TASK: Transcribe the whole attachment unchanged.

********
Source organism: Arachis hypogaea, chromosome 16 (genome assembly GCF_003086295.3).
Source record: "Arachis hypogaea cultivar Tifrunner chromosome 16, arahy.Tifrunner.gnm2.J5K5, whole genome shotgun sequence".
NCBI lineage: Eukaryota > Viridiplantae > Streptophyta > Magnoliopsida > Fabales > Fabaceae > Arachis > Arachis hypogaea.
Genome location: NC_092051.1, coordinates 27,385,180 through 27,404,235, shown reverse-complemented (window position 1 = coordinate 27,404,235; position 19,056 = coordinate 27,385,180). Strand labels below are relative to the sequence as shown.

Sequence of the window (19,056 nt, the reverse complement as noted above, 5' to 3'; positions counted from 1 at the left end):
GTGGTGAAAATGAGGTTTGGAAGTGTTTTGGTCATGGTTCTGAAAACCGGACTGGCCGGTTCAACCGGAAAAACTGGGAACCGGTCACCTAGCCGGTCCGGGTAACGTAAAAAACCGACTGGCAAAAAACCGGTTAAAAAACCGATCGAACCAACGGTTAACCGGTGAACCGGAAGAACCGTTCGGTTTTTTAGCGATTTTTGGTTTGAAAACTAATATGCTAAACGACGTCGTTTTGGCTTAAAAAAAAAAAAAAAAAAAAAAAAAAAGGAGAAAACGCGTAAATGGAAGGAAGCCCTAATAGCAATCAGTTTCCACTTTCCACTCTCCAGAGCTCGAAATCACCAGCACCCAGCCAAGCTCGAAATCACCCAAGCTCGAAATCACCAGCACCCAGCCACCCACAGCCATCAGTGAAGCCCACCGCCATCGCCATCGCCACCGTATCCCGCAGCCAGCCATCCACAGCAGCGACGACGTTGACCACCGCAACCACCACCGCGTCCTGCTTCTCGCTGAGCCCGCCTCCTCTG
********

Source organism: Arachis hypogaea, chromosome 16 (genome assembly GCF_003086295.3).
Source record: "Arachis hypogaea cultivar Tifrunner chromosome 16, arahy.Tifrunner.gnm2.J5K5, whole genome shotgun sequence".
NCBI lineage: Eukaryota > Viridiplantae > Streptophyta > Magnoliopsida > Fabales > Fabaceae > Arachis > Arachis hypogaea.
Genome location: NC_092051.1, coordinates 27,385,180 through 27,404,235, shown reverse-complemented (window position 1 = coordinate 27,404,235; position 19,056 = coordinate 27,385,180). Strand labels below are relative to the sequence as shown.

Sequence of the window (19,056 nt, the reverse complement as noted above, 5' to 3'; positions counted from 1 at the left end):
GTGGTGAAAATGAGGTTTGGAAGTGTTTTGGTCATGGTTCTGAAAACCGGACTGGCCGGTTCAACCGGAAAAACTGGGAACCGGTCACCTAGCCGGTCCGGGTAACGTAAAAAACCGACTGGCAAAAAACCGGTTAAAAAACCGATCGAACCAACGGTTAACCGGTGAACCGGAAGAACCGTTCGGTTTTTTAGCGATTTTTGGTTTGAAAACTAATATGCTAAACGACGTCGTTTTGGCTTAAAAAAAAAAAAAAAAAAAAAAAAAAAGGAGAAAACGCGTAAATGGAAGGAAGCCCTAATAGCAATCAGTTTCCACTTTCCACTCTCCAGAGCTCGAAATCACCAGCACCCAGCCAAGCTCGAAATCACCCAAGCTCGAAATCACCAGCACCCAGCCACCCACAGCCATCAGTGAAGCCCACCGCCATCGCCATCGCCACCGTATCCCGCAGCCAGCCATCCACAGCAGCGACGACGTTGACCACCGCAACCACCACCGCGTCCTGCTTCTCGCTGAGCCCGCCTCCTCTG